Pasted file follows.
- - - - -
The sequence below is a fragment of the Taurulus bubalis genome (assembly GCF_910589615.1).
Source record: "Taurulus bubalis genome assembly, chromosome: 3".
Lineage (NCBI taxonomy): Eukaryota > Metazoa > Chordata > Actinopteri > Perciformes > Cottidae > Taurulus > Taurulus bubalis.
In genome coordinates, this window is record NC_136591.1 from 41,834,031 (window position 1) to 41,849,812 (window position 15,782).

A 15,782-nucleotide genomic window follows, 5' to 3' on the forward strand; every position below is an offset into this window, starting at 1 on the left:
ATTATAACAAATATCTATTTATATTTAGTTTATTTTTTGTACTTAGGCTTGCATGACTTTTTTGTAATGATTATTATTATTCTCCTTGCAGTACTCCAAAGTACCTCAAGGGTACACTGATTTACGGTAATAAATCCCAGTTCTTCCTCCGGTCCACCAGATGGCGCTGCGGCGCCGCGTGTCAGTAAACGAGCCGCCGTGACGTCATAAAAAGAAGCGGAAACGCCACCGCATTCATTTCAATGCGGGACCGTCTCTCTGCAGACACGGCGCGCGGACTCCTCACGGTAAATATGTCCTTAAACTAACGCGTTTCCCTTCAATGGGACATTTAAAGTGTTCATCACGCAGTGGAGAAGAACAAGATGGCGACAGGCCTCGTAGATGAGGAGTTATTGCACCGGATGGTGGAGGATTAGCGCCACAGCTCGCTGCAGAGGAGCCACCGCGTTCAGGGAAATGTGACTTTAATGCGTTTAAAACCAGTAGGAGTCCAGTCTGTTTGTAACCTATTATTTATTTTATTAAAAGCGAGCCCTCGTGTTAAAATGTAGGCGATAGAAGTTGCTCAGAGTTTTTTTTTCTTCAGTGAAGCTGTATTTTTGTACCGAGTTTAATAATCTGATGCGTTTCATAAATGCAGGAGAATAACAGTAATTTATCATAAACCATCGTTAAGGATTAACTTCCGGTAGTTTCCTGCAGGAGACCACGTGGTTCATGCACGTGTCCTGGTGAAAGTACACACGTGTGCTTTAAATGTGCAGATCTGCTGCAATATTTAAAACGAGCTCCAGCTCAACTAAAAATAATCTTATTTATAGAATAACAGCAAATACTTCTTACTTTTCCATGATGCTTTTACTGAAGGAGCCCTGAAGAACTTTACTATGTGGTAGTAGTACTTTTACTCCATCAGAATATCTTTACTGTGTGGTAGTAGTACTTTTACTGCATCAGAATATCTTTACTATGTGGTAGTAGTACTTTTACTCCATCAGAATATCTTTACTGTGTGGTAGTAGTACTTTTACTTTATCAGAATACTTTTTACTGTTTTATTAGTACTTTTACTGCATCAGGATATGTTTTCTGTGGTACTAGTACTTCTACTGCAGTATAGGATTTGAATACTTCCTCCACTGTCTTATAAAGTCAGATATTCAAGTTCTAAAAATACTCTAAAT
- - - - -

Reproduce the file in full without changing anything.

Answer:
The sequence below is a fragment of the Taurulus bubalis genome (assembly GCF_910589615.1).
Source record: "Taurulus bubalis genome assembly, chromosome: 3".
Lineage (NCBI taxonomy): Eukaryota > Metazoa > Chordata > Actinopteri > Perciformes > Cottidae > Taurulus > Taurulus bubalis.
In genome coordinates, this window is record NC_136591.1 from 41,834,031 (window position 1) to 41,849,812 (window position 15,782).

A 15,782-nucleotide genomic window follows, 5' to 3' on the forward strand; every position below is an offset into this window, starting at 1 on the left:
ATTATAACAAATATCTATTTATATTTAGTTTATTTTTTGTACTTAGGCTTGCATGACTTTTTTGTAATGATTATTATTATTCTCCTTGCAGTACTCCAAAGTACCTCAAGGGTACACTGATTTACGGTAATAAATCCCAGTTCTTCCTCCGGTCCACCAGATGGCGCTGCGGCGCCGCGTGTCAGTAAACGAGCCGCCGTGACGTCATAAAAAGAAGCGGAAACGCCACCGCATTCATTTCAATGCGGGACCGTCTCTCTGCAGACACGGCGCGCGGACTCCTCACGGTAAATATGTCCTTAAACTAACGCGTTTCCCTTCAATGGGACATTTAAAGTGTTCATCACGCAGTGGAGAAGAACAAGATGGCGACAGGCCTCGTAGATGAGGAGTTATTGCACCGGATGGTGGAGGATTAGCGCCACAGCTCGCTGCAGAGGAGCCACCGCGTTCAGGGAAATGTGACTTTAATGCGTTTAAAACCAGTAGGAGTCCAGTCTGTTTGTAACCTATTATTTATTTTATTAAAAGCGAGCCCTCGTGTTAAAATGTAGGCGATAGAAGTTGCTCAGAGTTTTTTTTTCTTCAGTGAAGCTGTATTTTTGTACCGAGTTTAATAATCTGATGCGTTTCATAAATGCAGGAGAATAACAGTAATTTATCATAAACCATCGTTAAGGATTAACTTCCGGTAGTTTCCTGCAGGAGACCACGTGGTTCATGCACGTGTCCTGGTGAAAGTACACACGTGTGCTTTAAATGTGCAGATCTGCTGCAATATTTAAAACGAGCTCCAGCTCAACTAAAAATAATCTTATTTATAGAATAACAGCAAATACTTCTTACTTTTCCATGATGCTTTTACTGAAGGAGCCCTGAAGAACTTTACTATGTGGTAGTAGTACTTTTACTCCATCAGAATATCTTTACTGTGTGGTAGTAGTACTTTTACTGCATCAGAATATCTTTACTATGTGGTAGTAGTACTTTTACTCCATCAGAATATCTTTACTGTGTGGTAGTAGTACTTTTACTTTATCAGAATACTTTTTACTGTTTTATTAGTACTTTTACTGCATCAGGATATGTTTTCTGTGGTACTAGTACTTCTACTGCAGTATAGGATTTGAATACTTCCTCCACTGTCTTATAAAGTCAGATATTCAAGTTCTAAAAATACTCTAAAT